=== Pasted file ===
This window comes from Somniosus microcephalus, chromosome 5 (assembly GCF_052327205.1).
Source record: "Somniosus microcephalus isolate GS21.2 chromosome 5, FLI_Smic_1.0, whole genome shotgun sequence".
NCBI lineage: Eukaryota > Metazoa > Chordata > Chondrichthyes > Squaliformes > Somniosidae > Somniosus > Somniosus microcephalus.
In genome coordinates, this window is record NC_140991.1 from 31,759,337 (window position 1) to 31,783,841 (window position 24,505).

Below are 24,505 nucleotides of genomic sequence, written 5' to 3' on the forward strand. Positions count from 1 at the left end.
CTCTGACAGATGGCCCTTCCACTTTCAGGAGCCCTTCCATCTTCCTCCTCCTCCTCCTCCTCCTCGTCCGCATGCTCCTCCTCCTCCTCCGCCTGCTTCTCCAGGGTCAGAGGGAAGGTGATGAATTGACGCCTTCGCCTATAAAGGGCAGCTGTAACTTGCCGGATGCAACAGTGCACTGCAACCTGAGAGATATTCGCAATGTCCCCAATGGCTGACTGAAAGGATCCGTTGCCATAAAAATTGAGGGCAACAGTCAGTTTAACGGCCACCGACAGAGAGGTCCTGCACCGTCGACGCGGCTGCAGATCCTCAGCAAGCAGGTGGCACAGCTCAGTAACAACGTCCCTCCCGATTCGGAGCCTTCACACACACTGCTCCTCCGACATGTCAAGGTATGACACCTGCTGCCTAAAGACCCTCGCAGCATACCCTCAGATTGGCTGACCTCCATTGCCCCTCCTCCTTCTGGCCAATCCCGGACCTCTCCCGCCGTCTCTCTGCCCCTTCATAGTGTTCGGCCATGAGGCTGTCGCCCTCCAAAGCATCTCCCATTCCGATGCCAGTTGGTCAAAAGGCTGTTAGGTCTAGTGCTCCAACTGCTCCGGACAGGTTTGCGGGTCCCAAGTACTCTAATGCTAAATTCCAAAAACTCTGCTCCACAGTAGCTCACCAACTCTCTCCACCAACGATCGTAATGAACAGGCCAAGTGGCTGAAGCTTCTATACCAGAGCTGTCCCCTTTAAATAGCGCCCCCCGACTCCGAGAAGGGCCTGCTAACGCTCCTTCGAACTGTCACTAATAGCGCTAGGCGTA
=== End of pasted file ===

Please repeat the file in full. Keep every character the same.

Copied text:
This window comes from Somniosus microcephalus, chromosome 5 (assembly GCF_052327205.1).
Source record: "Somniosus microcephalus isolate GS21.2 chromosome 5, FLI_Smic_1.0, whole genome shotgun sequence".
NCBI lineage: Eukaryota > Metazoa > Chordata > Chondrichthyes > Squaliformes > Somniosidae > Somniosus > Somniosus microcephalus.
In genome coordinates, this window is record NC_140991.1 from 31,759,337 (window position 1) to 31,783,841 (window position 24,505).

Below are 24,505 nucleotides of genomic sequence, written 5' to 3' on the forward strand. Positions count from 1 at the left end.
CTCTGACAGATGGCCCTTCCACTTTCAGGAGCCCTTCCATCTTCCTCCTCCTCCTCCTCCTCCTCGTCCGCATGCTCCTCCTCCTCCTCCGCCTGCTTCTCCAGGGTCAGAGGGAAGGTGATGAATTGACGCCTTCGCCTATAAAGGGCAGCTGTAACTTGCCGGATGCAACAGTGCACTGCAACCTGAGAGATATTCGCAATGTCCCCAATGGCTGACTGAAAGGATCCGTTGCCATAAAAATTGAGGGCAACAGTCAGTTTAACGGCCACCGACAGAGAGGTCCTGCACCGTCGACGCGGCTGCAGATCCTCAGCAAGCAGGTGGCACAGCTCAGTAACAACGTCCCTCCCGATTCGGAGCCTTCACACACACTGCTCCTCCGACATGTCAAGGTATGACACCTGCTGCCTAAAGACCCTCGCAGCATACCCTCAGATTGGCTGACCTCCATTGCCCCTCCTCCTTCTGGCCAATCCCGGACCTCTCCCGCCGTCTCTCTGCCCCTTCATAGTGTTCGGCCATGAGGCTGTCGCCCTCCAAAGCATCTCCCATTCCGATGCCAGTTGGTCAAAAGGCTGTTAGGTCTAGTGCTCCAACTGCTCCGGACAGGTTTGCGGGTCCCAAGTACTCTAATGCTAAATTCCAAAAACTCTGCTCCACAGTAGCTCACCAACTCTCTCCACCAACGATCGTAATGAACAGGCCAAGTGGCTGAAGCTTCTATACCAGAGCTGTCCCCTTTAAATAGCGCCCCCCGACTCCGAGAAGGGCCTGCTAACGCTCCTTCGAACTGTCACTAATAGCGCTAGGCGTA